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St. Matthews Police to invest in surveillance system to identify stolen cars

Flock Safety cameras have already been adopted by agencies across Kentucky, including Louisville Metro Police.

LOUISVILLE, Ky. — Police in one Louisville suburb will soon be getting a new tool to track down stolen vehicles and enhance safety in the process.

Flock Safety camera systems have already been adopted by law enforcement agencies across Kentucky, including Louisville Metro Police (LMPD).

And now the St. Matthews Police Department plans to join the initiative.

Police Chief Barry Wilkerson believes the license plate readers will lead to quicker arrests, closed cases and fewer high-speed chases -- and potentially help other agencies in their criminal investigations.

"It could be an investigation, even a homicide, where we can track down where that vehicle was when it hits different cameras throughout the city. It gives us a time stamp," Wilkerson said.

The high-tech security cameras can often be installed on utility poles near traffic lights to help identify stolen cars and plates quickly, which are often connected to other crimes.

"[They can] help us identify anyone who's wanted who comes in [our area]. We can plug that information into the camera system and create a hot list, and then we'd be able to track those individuals, where they go," he said.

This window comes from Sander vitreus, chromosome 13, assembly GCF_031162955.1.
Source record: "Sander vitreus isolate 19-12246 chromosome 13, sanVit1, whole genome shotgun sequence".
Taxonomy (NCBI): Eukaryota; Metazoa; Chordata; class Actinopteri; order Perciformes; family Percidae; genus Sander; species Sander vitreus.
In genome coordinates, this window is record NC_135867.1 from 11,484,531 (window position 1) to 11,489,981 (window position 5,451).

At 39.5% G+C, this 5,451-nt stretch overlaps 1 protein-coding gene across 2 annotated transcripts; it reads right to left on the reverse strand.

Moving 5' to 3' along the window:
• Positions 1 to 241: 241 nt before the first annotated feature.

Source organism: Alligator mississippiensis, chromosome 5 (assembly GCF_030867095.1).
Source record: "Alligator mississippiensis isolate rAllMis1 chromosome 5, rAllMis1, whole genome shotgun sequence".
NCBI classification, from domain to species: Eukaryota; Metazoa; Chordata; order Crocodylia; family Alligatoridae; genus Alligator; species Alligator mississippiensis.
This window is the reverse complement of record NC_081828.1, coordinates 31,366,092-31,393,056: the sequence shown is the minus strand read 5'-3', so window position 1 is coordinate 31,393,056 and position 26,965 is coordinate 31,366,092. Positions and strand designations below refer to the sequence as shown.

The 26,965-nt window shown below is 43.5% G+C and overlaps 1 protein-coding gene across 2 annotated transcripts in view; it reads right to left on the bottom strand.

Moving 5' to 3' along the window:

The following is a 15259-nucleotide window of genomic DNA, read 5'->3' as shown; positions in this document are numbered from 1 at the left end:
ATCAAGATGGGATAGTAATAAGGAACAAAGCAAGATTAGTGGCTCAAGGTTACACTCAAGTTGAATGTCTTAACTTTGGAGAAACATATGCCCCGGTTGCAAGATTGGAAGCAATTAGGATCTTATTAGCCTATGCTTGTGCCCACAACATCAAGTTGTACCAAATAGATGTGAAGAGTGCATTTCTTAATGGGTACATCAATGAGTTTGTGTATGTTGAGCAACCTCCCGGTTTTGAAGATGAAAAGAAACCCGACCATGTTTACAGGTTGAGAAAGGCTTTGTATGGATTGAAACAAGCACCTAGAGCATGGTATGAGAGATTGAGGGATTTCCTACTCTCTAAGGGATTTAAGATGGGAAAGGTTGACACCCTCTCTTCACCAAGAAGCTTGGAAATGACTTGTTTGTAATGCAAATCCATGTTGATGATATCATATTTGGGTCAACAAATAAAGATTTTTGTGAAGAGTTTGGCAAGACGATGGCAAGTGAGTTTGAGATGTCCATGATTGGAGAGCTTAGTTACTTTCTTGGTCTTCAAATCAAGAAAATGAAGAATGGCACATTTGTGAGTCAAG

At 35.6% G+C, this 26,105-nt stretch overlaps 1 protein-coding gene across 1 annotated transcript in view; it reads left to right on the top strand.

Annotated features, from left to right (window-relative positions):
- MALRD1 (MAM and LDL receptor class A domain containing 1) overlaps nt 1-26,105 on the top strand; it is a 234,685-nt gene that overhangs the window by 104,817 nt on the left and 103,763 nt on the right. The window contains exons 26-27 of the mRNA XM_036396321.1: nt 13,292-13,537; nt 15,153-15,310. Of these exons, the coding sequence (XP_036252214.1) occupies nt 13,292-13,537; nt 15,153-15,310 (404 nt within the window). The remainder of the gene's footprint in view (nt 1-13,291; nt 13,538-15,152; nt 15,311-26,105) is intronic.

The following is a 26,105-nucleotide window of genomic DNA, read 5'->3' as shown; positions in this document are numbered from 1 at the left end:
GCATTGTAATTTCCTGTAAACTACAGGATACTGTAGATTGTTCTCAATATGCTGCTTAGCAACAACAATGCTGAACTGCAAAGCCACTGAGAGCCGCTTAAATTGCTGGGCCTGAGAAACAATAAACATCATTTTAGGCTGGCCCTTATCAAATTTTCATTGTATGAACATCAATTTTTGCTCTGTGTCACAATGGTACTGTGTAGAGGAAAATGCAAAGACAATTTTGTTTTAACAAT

More departments being on board means a wider range for agencies to be able to share what gets flagged, speeding up criminal investigations.

This could even help in non-violent incidents, like in the case of folks getting their purses stolen at a St. Matthews gas station weeks ago.

Wilkerson tells WHAS11 the technology, which the department will try out for around $2,500 a piece, will also keep the community safe from collateral damage -- lessening the chance officers would need to initiate a chase.

"It usually involves an accident with them or someone else," he said. "You've accomplished basically nothing, so this will make it more effective."

Wilkerson says they'll be looking into some of the heavier areas of road traffic for implementation, including Shelbyville Road, Breckenridge Lane and the Watterson Expressway.

The exact timeline for installation isn't set yet.

Wilkerson also addressed the privacy concerns many have voiced. He is assuring the community the data is only stored if it relates to a criminal investigation, otherwise it gets deleted.

A couple weeks ago, LMPD told Metro Council they have more than 120 Flock Safety cameras installed throughout Louisville. They say the cameras have spotted more than 200 stolen cars, in a month's time.

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